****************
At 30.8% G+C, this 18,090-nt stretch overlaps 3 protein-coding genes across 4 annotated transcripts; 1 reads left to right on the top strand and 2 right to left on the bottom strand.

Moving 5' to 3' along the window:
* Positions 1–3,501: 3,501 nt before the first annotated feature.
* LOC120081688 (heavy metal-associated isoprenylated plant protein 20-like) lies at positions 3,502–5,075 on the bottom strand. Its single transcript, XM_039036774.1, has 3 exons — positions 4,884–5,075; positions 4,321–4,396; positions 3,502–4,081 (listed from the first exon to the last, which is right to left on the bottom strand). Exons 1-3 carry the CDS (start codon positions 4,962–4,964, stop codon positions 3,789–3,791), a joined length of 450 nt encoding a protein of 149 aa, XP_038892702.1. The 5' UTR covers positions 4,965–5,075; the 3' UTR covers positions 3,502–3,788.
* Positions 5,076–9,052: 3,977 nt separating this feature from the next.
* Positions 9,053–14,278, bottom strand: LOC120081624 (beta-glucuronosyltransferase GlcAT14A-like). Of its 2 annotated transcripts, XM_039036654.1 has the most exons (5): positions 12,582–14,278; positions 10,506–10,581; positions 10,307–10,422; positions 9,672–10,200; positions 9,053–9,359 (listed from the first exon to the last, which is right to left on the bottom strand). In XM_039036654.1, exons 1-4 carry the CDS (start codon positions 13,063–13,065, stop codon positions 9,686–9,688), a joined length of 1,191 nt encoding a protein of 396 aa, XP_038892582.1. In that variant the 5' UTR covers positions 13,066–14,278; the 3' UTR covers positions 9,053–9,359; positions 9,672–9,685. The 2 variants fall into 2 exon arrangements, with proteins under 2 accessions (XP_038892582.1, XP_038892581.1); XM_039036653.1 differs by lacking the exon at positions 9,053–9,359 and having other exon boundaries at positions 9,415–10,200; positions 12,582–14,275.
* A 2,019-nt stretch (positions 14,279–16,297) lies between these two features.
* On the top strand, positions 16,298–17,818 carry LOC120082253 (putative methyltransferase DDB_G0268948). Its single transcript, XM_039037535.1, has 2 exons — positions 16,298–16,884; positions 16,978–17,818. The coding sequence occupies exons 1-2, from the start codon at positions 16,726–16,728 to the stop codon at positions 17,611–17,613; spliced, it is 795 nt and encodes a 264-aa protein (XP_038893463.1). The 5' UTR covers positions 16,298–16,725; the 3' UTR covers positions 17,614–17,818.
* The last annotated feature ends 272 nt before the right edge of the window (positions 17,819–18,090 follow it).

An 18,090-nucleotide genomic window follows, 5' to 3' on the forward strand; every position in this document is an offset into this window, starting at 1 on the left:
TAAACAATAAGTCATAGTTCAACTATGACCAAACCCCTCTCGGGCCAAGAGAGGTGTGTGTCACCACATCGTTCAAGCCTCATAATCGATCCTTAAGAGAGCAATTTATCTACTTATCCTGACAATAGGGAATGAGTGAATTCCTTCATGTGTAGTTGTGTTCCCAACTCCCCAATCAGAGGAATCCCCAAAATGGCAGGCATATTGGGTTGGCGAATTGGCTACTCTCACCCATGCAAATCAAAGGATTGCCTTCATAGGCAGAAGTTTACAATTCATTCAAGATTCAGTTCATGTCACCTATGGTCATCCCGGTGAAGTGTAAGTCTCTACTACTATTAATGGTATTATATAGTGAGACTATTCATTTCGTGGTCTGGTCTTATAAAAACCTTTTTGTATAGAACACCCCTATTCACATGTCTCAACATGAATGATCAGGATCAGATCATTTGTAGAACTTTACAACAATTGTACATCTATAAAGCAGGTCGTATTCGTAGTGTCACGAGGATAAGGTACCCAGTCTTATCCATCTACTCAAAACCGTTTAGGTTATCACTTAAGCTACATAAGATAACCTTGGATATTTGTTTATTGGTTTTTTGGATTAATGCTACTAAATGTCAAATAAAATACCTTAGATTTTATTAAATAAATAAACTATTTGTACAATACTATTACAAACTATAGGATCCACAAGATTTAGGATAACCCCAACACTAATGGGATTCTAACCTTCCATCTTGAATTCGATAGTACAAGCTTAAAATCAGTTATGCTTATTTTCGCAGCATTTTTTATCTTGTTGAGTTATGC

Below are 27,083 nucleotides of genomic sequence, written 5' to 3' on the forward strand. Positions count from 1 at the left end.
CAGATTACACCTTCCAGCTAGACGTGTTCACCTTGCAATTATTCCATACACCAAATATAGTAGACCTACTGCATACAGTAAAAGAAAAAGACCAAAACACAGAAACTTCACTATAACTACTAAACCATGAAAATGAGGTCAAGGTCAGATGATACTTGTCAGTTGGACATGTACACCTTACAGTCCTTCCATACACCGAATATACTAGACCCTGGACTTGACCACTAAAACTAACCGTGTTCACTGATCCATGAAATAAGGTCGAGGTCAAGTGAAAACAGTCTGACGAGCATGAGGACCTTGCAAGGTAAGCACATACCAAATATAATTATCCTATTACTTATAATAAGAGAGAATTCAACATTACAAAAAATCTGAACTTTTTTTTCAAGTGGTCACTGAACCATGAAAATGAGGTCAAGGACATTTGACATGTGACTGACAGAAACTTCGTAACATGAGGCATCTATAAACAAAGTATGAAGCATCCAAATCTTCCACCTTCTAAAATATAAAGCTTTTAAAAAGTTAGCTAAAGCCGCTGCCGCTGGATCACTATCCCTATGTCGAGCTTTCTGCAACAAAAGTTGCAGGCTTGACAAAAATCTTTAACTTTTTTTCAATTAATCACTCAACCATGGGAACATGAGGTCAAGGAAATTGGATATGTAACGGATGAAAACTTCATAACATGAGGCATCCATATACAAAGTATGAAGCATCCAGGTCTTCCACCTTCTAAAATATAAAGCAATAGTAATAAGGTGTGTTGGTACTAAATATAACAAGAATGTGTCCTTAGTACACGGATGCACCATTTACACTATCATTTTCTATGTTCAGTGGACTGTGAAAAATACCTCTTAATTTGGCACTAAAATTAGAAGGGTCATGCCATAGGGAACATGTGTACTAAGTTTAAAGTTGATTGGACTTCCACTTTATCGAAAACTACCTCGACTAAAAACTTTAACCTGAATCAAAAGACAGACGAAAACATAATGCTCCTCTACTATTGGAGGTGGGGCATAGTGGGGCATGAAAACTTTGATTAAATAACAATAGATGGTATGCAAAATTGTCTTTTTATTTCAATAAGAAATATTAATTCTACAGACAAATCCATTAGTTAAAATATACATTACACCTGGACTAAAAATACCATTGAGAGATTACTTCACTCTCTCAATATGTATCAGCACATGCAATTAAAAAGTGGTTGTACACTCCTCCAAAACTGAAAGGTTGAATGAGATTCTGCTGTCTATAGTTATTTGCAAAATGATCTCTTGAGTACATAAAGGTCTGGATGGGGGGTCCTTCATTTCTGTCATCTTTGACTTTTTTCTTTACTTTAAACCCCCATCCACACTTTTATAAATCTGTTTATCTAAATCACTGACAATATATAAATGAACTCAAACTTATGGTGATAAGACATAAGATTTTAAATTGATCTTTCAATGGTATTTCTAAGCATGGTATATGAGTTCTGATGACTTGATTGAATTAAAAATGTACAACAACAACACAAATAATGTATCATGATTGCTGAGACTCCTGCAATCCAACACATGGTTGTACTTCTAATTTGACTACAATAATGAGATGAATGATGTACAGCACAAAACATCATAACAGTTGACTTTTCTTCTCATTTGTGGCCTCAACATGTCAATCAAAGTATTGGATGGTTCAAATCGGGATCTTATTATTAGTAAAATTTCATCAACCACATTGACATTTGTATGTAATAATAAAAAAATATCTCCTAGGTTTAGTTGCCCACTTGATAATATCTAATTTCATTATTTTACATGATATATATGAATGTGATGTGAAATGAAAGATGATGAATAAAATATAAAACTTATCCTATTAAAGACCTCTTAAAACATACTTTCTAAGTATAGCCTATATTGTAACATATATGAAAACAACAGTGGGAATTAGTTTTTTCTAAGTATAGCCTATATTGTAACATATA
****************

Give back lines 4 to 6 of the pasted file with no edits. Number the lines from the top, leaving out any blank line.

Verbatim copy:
* LOC120081688 (heavy metal-associated isoprenylated plant protein 20-like) lies at positions 3,502–5,075 on the bottom strand. Its single transcript, XM_039036774.1, has 3 exons — positions 4,884–5,075; positions 4,321–4,396; positions 3,502–4,081 (listed from the first exon to the last, which is right to left on the bottom strand). Exons 1-3 carry the CDS (start codon positions 4,962–4,964, stop codon positions 3,789–3,791), a joined length of 450 nt encoding a protein of 149 aa, XP_038892702.1. The 5' UTR covers positions 4,965–5,075; the 3' UTR covers positions 3,502–3,788.
* Positions 5,076–9,052: 3,977 nt separating this feature from the next.
* Positions 9,053–14,278, bottom strand: LOC120081624 (beta-glucuronosyltransferase GlcAT14A-like). Of its 2 annotated transcripts, XM_039036654.1 has the most exons (5): positions 12,582–14,278; positions 10,506–10,581; positions 10,307–10,422; positions 9,672–10,200; positions 9,053–9,359 (listed from the first exon to the last, which is right to left on the bottom strand). In XM_039036654.1, exons 1-4 carry the CDS (start codon positions 13,063–13,065, stop codon positions 9,686–9,688), a joined length of 1,191 nt encoding a protein of 396 aa, XP_038892582.1. In that variant the 5' UTR covers positions 13,066–14,278; the 3' UTR covers positions 9,053–9,359; positions 9,672–9,685. The 2 variants fall into 2 exon arrangements, with proteins under 2 accessions (XP_038892582.1, XP_038892581.1); XM_039036653.1 differs by lacking the exon at positions 9,053–9,359 and having other exon boundaries at positions 9,415–10,200; positions 12,582–14,275.